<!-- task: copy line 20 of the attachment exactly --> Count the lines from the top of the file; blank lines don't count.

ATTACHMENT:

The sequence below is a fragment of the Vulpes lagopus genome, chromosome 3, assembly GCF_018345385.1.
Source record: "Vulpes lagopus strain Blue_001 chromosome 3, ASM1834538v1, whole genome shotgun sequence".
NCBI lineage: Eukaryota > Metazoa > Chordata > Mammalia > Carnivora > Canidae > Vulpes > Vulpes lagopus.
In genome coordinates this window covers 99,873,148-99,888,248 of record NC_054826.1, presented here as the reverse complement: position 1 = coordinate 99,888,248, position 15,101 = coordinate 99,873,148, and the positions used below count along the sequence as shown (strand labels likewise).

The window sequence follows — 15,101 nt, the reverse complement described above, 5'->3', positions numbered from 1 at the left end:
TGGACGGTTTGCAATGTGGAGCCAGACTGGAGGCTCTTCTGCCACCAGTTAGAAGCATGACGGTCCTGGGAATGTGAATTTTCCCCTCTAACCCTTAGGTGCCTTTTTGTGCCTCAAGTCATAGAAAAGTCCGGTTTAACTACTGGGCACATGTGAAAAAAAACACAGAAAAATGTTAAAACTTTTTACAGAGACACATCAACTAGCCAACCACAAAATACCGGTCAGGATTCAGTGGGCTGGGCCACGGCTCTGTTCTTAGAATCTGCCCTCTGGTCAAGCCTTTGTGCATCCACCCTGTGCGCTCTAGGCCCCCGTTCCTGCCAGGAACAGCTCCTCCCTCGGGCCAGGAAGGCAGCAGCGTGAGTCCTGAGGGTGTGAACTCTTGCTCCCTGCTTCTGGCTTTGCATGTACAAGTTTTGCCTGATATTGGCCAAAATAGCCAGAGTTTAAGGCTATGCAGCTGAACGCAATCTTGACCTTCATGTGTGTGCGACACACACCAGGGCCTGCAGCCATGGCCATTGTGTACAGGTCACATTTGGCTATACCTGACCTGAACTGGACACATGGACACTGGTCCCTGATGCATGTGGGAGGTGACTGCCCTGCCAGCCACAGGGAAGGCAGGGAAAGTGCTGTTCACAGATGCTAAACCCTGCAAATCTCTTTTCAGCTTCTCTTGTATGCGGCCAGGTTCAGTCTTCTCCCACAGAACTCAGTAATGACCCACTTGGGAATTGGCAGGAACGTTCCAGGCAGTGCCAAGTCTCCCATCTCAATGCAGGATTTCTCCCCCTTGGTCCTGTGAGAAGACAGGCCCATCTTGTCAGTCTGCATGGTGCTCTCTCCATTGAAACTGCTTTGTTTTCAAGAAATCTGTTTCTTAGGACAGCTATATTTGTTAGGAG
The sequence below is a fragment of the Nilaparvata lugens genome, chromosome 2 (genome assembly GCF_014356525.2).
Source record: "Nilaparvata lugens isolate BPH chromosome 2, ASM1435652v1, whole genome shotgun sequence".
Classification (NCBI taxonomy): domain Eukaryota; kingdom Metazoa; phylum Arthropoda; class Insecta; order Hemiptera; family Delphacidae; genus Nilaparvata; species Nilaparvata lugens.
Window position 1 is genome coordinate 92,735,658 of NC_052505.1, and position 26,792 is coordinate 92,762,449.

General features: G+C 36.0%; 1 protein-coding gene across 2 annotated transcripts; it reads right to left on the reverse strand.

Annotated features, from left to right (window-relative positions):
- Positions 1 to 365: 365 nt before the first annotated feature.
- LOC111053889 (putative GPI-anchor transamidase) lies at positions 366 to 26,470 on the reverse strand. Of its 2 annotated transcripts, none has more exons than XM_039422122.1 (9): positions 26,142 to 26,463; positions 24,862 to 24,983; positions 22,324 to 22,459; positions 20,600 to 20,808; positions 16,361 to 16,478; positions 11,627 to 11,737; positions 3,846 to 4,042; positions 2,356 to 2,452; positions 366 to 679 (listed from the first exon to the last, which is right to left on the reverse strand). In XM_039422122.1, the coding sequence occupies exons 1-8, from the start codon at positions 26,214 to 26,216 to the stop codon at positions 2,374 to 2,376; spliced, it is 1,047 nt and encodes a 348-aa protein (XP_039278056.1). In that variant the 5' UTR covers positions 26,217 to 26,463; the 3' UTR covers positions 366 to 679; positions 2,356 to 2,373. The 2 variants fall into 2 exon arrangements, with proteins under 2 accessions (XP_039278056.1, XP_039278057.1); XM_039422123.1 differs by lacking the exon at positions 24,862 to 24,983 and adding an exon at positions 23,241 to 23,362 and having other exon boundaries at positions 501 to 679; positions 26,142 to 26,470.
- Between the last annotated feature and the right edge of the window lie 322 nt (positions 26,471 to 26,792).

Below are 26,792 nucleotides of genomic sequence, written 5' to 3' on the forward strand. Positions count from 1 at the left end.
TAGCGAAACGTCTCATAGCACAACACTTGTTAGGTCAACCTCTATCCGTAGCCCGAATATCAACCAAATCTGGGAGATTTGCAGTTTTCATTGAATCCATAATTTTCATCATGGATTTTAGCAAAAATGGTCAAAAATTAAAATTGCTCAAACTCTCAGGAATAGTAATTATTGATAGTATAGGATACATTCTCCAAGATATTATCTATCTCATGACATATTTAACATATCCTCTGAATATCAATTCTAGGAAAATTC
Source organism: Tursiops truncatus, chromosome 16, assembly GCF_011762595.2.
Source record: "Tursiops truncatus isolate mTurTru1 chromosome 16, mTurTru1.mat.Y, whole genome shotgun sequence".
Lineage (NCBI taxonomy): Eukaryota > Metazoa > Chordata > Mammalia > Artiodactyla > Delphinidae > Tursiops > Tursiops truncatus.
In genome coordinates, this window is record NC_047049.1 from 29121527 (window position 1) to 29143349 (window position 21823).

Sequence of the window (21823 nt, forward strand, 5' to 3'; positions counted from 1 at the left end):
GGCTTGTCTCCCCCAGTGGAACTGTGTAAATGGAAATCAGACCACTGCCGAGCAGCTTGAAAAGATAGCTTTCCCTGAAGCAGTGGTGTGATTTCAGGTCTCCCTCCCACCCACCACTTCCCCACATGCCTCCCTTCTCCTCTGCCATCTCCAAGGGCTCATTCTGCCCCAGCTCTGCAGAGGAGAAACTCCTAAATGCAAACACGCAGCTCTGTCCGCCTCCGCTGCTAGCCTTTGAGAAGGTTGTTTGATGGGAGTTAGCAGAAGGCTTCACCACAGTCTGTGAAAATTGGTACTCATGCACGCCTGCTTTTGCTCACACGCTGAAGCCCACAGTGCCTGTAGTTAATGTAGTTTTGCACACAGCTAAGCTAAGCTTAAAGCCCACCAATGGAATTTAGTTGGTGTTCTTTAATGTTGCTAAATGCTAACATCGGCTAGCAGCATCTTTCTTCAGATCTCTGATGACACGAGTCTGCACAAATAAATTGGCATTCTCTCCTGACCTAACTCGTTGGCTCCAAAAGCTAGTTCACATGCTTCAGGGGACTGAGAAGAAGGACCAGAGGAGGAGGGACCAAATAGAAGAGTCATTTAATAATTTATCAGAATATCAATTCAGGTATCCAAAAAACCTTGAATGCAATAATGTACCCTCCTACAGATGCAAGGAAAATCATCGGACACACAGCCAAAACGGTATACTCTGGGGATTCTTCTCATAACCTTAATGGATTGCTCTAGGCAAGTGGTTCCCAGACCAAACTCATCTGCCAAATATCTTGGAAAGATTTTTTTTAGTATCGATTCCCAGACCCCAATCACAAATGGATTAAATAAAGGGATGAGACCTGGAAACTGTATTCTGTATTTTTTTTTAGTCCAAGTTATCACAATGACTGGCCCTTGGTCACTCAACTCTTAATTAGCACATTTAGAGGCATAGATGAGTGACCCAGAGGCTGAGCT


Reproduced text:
Lineage (NCBI taxonomy): Eukaryota > Metazoa > Chordata > Mammalia > Artiodactyla > Delphinidae > Tursiops > Tursiops truncatus.